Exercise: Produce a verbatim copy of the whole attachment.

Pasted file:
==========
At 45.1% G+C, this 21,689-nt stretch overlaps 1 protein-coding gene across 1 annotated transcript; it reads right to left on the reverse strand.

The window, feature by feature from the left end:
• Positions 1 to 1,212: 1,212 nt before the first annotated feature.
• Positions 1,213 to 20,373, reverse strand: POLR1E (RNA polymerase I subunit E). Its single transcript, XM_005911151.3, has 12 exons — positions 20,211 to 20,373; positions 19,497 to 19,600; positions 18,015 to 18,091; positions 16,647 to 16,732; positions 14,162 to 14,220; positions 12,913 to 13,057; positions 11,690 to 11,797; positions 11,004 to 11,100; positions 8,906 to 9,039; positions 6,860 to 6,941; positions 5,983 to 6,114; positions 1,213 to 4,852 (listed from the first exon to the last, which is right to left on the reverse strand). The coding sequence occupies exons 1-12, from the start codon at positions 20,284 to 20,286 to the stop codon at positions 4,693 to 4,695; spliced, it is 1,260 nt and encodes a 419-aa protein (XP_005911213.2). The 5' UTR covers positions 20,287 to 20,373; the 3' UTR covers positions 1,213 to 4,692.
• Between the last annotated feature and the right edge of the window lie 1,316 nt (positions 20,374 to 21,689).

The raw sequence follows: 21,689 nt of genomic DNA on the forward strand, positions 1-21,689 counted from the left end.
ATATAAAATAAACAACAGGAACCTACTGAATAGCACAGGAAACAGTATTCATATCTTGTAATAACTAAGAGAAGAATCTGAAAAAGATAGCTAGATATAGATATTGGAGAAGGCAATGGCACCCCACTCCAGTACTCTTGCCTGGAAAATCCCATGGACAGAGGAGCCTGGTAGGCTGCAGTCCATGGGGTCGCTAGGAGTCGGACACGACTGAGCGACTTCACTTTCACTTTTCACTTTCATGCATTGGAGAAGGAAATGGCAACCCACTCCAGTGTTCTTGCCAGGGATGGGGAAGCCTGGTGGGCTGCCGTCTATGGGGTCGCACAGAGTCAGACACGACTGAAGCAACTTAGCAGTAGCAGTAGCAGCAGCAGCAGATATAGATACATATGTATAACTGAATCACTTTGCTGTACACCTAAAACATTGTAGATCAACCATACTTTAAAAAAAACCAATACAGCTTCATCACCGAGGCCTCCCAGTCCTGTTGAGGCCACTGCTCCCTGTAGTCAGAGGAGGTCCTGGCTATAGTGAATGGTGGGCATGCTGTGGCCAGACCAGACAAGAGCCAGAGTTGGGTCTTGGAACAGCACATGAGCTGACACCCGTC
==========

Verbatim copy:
At 45.1% G+C, this 21,689-nt stretch overlaps 1 protein-coding gene across 1 annotated transcript; it reads right to left on the reverse strand.

The window, feature by feature from the left end:
• Positions 1 to 1,212: 1,212 nt before the first annotated feature.
• Positions 1,213 to 20,373, reverse strand: POLR1E (RNA polymerase I subunit E). Its single transcript, XM_005911151.3, has 12 exons — positions 20,211 to 20,373; positions 19,497 to 19,600; positions 18,015 to 18,091; positions 16,647 to 16,732; positions 14,162 to 14,220; positions 12,913 to 13,057; positions 11,690 to 11,797; positions 11,004 to 11,100; positions 8,906 to 9,039; positions 6,860 to 6,941; positions 5,983 to 6,114; positions 1,213 to 4,852 (listed from the first exon to the last, which is right to left on the reverse strand). The coding sequence occupies exons 1-12, from the start codon at positions 20,284 to 20,286 to the stop codon at positions 4,693 to 4,695; spliced, it is 1,260 nt and encodes a 419-aa protein (XP_005911213.2). The 5' UTR covers positions 20,287 to 20,373; the 3' UTR covers positions 1,213 to 4,692.
• Between the last annotated feature and the right edge of the window lie 1,316 nt (positions 20,374 to 21,689).

The raw sequence follows: 21,689 nt of genomic DNA on the forward strand, positions 1-21,689 counted from the left end.
ATATAAAATAAACAACAGGAACCTACTGAATAGCACAGGAAACAGTATTCATATCTTGTAATAACTAAGAGAAGAATCTGAAAAAGATAGCTAGATATAGATATTGGAGAAGGCAATGGCACCCCACTCCAGTACTCTTGCCTGGAAAATCCCATGGACAGAGGAGCCTGGTAGGCTGCAGTCCATGGGGTCGCTAGGAGTCGGACACGACTGAGCGACTTCACTTTCACTTTTCACTTTCATGCATTGGAGAAGGAAATGGCAACCCACTCCAGTGTTCTTGCCAGGGATGGGGAAGCCTGGTGGGCTGCCGTCTATGGGGTCGCACAGAGTCAGACACGACTGAAGCAACTTAGCAGTAGCAGTAGCAGCAGCAGCAGATATAGATACATATGTATAACTGAATCACTTTGCTGTACACCTAAAACATTGTAGATCAACCATACTTTAAAAAAAACCAATACAGCTTCATCACCGAGGCCTCCCAGTCCTGTTGAGGCCACTGCTCCCTGTAGTCAGAGGAGGTCCTGGCTATAGTGAATGGTGGGCATGCTGTGGCCAGACCAGACAAGAGCCAGAGTTGGGTCTTGGAACAGCACATGAGCTGACACCCGTC